FKAA officials anticipate the backlash against grinder pumps will continue.

“It will be late spring 2015 before you’ll see anybody in the more remote areas of Big Pine doing installation work,” said Walker.

The more remote areas of Big Pine are where the remainder of the grinder pumps are slated, but other areas will also get the low-pressure pumps instead of gravity pipes.

Contractors are already installing low-pressure collection pipes on bayside in Ramrod Key, and areas on Little Torch that will have gravity should see dirt turning in about a month, said Walker.

It’s inevitable that some areas will have grinder pumps, said Zuelch. “What we want to do is work with the property owners to find the best placement of that system for the least disruption.”

Because the five-foot deep pits will be underground with just a lid showing the location of the pump pit, residents do not have to worry about yard setbacks when siting a pump pit, according to Growth Management staff.

Residents will have to supply a 240-volt, 30-amp power source so the contractors can mount the control panels for the pumps. FKAA pays for the installation of electricity from the pump to the outside home wall. FKAA also pays for the pipes from the pump to the connection in the street, something that could save homeowners a lot of money in the short term.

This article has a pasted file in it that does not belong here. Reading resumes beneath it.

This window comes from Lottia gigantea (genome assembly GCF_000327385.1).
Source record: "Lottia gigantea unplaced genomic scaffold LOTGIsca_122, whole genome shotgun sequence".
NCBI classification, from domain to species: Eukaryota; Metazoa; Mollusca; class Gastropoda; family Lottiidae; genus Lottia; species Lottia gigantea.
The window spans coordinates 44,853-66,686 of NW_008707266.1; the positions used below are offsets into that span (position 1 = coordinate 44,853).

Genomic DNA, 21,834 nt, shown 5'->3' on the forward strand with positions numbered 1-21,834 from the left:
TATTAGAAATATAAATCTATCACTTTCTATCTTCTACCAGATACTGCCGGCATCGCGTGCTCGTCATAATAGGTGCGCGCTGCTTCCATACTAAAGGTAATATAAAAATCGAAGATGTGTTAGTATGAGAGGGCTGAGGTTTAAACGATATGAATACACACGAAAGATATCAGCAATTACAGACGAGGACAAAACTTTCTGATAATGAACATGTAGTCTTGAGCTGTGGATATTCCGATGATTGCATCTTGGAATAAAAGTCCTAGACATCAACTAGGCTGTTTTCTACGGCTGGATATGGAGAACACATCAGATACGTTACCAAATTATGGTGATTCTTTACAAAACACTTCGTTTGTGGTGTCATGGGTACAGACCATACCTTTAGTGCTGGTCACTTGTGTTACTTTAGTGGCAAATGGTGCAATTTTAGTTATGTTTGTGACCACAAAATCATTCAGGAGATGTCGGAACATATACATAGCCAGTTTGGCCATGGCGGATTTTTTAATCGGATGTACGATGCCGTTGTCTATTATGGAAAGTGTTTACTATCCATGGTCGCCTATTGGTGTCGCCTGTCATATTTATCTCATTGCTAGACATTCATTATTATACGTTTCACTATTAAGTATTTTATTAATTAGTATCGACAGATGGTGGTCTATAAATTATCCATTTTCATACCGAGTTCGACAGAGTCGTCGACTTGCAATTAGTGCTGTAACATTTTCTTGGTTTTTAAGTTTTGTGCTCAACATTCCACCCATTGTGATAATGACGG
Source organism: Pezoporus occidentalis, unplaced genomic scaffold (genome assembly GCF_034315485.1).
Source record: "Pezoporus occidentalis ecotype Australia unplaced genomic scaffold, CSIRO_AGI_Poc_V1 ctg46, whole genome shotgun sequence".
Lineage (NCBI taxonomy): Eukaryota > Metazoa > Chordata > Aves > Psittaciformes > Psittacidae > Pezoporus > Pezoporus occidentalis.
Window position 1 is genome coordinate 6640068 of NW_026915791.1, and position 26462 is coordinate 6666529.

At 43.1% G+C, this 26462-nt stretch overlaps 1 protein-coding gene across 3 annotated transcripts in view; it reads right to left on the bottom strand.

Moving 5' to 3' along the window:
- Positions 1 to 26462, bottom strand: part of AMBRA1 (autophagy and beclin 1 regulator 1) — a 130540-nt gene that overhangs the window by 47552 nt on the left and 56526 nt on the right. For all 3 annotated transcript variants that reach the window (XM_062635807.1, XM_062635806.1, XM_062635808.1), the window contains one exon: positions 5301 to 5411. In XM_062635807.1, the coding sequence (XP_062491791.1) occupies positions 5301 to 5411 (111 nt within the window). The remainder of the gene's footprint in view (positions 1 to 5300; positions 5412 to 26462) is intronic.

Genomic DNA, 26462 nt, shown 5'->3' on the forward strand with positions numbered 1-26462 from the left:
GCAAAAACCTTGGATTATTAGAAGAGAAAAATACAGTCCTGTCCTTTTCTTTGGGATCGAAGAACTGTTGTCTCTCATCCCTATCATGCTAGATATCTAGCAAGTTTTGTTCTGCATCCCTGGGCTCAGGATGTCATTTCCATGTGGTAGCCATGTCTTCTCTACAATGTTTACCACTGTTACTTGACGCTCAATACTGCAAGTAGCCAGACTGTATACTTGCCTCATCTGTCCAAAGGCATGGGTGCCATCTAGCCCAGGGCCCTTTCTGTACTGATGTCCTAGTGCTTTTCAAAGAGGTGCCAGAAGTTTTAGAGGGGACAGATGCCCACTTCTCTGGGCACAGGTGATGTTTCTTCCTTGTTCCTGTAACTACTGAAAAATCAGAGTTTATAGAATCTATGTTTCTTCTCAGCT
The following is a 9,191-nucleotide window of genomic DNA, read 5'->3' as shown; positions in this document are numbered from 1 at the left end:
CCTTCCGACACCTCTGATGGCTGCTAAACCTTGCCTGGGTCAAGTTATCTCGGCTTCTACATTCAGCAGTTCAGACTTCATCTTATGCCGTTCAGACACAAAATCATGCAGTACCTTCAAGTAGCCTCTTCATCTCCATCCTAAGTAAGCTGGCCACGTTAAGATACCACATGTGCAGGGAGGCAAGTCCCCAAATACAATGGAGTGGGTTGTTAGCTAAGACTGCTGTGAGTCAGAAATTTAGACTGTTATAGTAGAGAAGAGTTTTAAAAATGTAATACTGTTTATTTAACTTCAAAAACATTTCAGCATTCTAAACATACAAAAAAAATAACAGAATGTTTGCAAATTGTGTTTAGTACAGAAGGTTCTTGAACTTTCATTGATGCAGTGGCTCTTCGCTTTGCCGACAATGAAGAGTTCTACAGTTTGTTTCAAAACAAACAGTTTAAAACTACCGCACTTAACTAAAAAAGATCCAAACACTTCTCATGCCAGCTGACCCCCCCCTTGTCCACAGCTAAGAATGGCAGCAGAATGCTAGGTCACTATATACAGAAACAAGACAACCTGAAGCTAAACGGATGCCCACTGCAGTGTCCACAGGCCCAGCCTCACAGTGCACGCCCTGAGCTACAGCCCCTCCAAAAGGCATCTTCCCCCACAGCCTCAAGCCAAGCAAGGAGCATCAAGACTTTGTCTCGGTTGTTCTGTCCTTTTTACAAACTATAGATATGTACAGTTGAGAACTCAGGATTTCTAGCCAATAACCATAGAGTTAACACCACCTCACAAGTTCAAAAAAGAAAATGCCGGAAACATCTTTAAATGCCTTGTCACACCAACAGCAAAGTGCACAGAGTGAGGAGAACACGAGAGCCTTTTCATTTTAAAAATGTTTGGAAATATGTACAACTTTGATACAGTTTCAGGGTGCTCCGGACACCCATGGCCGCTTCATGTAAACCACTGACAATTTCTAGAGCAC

“If you have a long run from the house to the street in gravity line, first you’ll have a fairly deep trench, and that can get expensive. The pump lines can be shorter for the homeowner,” said Zuelch.

Residents will have to give FKAA an easement for the area of the pump pit and the the pipes, “So we can install and maintain the systems. I can’t own something on your property without a way to get to it to service it,” he said.

“If you have a unique geographical situation, call the FKAA offices and we’ll send someone out to work with you on the best options,” he added.

Property owners with grinder pumps will not be responsible for the electricity costs to run the pumps, he said.

“We will credit your sewer bill the average cost of running the pump,” said Zuelch.

FKAA had a meeting Thursday night at Vineyard Christian Church with property owners in what has been dubbed Big Pine Region 1 North. That area begins roughly at Pine Heights/Pine Ridge Subdivision north on Key Deer Blvd. and encompasses Port Pine Heights and Koehn subdivisions. That is the area where most of the remaining grinder pumps on Big Pine Key will be located and is the only area that didn’t need a re-design from last month’s BOCC decision eliminating the 1,100 pumps.

“We will be meeting with smaller groups from here out so we can talk about individual issues and better explain what it is you’ll see as construction progresses,” said Zuelch.

The remaining areas on Big Pine Key all are part of the conversion re-design. “We will meet with those areas as the designs become final,” he said.

Walker said that maps detailing the proposed service for each area of the Cudjoe Regional should be on the project website at anywhere from a few days to a few weeks from now.